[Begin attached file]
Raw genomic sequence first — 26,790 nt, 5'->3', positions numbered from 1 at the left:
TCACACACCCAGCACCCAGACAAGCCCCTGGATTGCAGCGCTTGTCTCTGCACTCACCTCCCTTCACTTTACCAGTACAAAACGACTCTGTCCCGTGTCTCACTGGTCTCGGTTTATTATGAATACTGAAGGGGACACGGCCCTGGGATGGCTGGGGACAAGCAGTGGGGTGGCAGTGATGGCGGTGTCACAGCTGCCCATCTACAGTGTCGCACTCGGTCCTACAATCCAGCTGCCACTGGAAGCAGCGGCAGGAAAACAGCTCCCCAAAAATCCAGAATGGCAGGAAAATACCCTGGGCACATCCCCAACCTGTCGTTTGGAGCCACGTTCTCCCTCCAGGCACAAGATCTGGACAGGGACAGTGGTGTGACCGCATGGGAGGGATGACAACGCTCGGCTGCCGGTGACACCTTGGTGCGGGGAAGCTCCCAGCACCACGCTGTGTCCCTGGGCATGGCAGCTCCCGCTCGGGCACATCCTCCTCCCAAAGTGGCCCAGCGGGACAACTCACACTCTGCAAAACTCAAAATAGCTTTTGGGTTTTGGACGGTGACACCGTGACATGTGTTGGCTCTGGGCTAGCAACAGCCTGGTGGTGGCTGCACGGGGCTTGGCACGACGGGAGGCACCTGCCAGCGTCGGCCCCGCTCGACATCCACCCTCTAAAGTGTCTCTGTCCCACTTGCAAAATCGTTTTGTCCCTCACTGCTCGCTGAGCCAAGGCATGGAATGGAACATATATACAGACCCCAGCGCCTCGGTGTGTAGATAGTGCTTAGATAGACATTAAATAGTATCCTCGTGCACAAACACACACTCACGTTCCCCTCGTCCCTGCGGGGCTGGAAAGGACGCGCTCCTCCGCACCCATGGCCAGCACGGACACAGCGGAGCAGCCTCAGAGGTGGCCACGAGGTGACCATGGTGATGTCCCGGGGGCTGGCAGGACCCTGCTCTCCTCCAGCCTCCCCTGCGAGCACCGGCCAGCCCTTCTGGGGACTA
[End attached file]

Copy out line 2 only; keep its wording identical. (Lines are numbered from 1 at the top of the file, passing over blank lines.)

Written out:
TCACACACCCAGCACCCAGACAAGCCCCTGGATTGCAGCGCTTGTCTCTGCACTCACCTCCCTTCACTTTACCAGTACAAAACGACTCTGTCCCGTGTCTCACTGGTCTCGGTTTATTATGAATACTGAAGGGGACACGGCCCTGGGATGGCTGGGGACAAGCAGTGGGGTGGCAGTGATGGCGGTGTCACAGCTGCCCATCTACAGTGTCGCACTCGGTCCTACAATCCAGCTGCCACTGGAAGCAGCGGCAGGAAAACAGCTCCCCAAAAATCCAGAATGGCAGGAAAATACCCTGGGCACATCCCCAACCTGTCGTTTGGAGCCACGTTCTCCCTCCAGGCACAAGATCTGGACAGGGACAGTGGTGTGACCGCATGGGAGGGATGACAACGCTCGGCTGCCGGTGACACCTTGGTGCGGGGAAGCTCCCAGCACCACGCTGTGTCCCTGGGCATGGCAGCTCCCGCTCGGGCACATCCTCCTCCCAAAGTGGCCCAGCGGGACAACTCACACTCTGCAAAACTCAAAATAGCTTTTGGGTTTTGGACGGTGACACCGTGACATGTGTTGGCTCTGGGCTAGCAACAGCCTGGTGGTGGCTGCACGGGGCTTGGCACGACGGGAGGCACCTGCCAGCGTCGGCCCCGCTCGACATCCACCCTCTAAAGTGTCTCTGTCCCACTTGCAAAATCGTTTTGTCCCTCACTGCTCGCTGAGCCAAGGCATGGAATGGAACATATATACAGACCCCAGCGCCTCGGTGTGTAGATAGTGCTTAGATAGACATTAAATAGTATCCTCGTGCACAAACACACACTCACGTTCCCCTCGTCCCTGCGGGGCTGGAAAGGACGCGCTCCTCCGCACCCATGGCCAGCACGGACACAGCGGAGCAGCCTCAGAGGTGGCCACGAGGTGACCATGGTGATGTCCCGGGGGCTGGCAGGACCCTGCTCTCCTCCAGCCTCCCCTGCGAGCACCGGCCAGCCCTTCTGGGGACTA